In support of National Supply Teacher Week (17th – 21st June), Farah gives an insight into what it was like switching from teaching full time to working on a supply basis through Smart Teachers.

After being a full time teacher for almost 15 years it was a daunting task to adapt to becoming a supply teacher; especially as it was not something I had planned for! I was initially reluctant. The idea of going into a new school every day made me slightly uncomfortable and I was feeling apprehensive about being completely out of my comfort zone.

I decided to take the plunge, ‘man up’ and go for it; taking whatever was thrown at me – the good, the bad and the wholly unpredictable.

I am a secondary specialist but, as a lot of supply work is based in primary schools, I have been gaining a lot of my experience in a primary setting.  It’s been quite an eye opener to say the least.

With the little ones your patience is stretched and you have to bring your expectations down a notch; particularly with the curriculum and dealing with behaviour management. You suddenly realise you are managing younger minds and various ability ranges. The same sternness you may get away with on older pupils is not going to work with these little darlings.  Once I figured this out I learned to be more patient and gentle with the classes.

My first experience was with a Year 3 class, adorable but challenging. Over time I was thrown into Year 1 to 6, who were even more adorable and even more challenging!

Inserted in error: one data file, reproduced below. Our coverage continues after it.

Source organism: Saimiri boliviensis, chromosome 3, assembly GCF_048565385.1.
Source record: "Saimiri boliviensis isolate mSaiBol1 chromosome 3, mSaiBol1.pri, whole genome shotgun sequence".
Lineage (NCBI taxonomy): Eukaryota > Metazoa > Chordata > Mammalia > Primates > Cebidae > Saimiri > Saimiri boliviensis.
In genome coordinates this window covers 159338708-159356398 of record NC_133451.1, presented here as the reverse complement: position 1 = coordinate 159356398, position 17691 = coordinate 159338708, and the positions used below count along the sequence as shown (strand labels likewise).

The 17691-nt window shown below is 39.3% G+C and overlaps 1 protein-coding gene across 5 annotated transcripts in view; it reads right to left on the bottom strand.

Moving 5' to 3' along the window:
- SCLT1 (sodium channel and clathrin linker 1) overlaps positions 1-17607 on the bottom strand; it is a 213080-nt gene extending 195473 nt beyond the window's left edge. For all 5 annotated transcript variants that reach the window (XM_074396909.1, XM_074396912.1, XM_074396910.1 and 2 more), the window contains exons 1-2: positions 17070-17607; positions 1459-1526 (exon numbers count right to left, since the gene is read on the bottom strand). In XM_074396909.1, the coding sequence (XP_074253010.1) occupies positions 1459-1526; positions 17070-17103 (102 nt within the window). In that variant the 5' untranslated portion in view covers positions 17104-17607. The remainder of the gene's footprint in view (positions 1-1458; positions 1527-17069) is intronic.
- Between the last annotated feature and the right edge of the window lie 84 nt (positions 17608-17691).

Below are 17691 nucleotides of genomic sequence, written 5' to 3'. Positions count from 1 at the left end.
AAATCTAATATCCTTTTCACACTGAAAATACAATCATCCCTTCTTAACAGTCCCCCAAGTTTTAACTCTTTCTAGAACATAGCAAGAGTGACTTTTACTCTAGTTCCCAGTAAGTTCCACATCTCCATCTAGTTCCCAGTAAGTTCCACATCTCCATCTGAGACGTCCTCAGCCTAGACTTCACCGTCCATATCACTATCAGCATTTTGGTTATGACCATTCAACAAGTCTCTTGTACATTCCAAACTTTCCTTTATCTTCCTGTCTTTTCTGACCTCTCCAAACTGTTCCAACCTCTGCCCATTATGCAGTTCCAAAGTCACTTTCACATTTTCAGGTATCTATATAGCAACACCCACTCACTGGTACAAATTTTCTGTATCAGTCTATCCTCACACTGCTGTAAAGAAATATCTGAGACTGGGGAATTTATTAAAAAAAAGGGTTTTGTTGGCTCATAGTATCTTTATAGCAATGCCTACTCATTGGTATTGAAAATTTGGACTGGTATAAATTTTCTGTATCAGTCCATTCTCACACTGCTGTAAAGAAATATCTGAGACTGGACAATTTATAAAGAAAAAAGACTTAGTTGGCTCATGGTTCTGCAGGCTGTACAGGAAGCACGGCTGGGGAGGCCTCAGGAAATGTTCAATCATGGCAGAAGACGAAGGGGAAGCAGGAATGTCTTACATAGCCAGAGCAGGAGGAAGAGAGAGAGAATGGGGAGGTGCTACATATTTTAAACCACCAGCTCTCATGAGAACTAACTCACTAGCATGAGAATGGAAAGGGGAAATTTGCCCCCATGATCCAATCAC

The most challenging experience I had was with my first reception class. They were fidgety and noisy and very needy but after a while I managed to settle them down, as well as myself, and complete the tasks at hand. Even at that age there was a range of abilities and the pupil’s potential really showed. I was definitely mentally and physically exhausted by the end of that day.

In time, after several primary placements, I began to understand and value the role of a primary school teacher. My snobbery as a secondary school teacher was brought down a peg or two.  I realised the challenges primary school teachers face on a day to day basis are quite different to those at secondary level. Teaching the older pupils involves dealing with more hormonal and adolescent behaviour; quite different in all respects.

I believe it would be of benefit to primary and secondary teachers to spend a short period of time in each other’s schools. This would help us all to appreciate and develop a better understanding of our roles and the various challenges the other faces. It might also help to develop ideas in order to establish a smoother transition from primary to secondary for the pupils.  Implementing liaisons with feeder schools could allow the Year 6 pupils to participate in chosen secondary school lessons and familiarise themselves with their potential secondary school choices.

Overall, supply teaching has been a positive experience; it has put things into perspective for me and I have been able to see the other side of teaching.  Working with primary pupils and using my knowledge and understanding to help improve the transition to secondary school for them is a highlight.  The world that they will be going into is not black and white; it does contain shades of grey.  The transition from primary to secondary is just that!

Farah Cockar
Supply Teacher 2013
Smart Teachers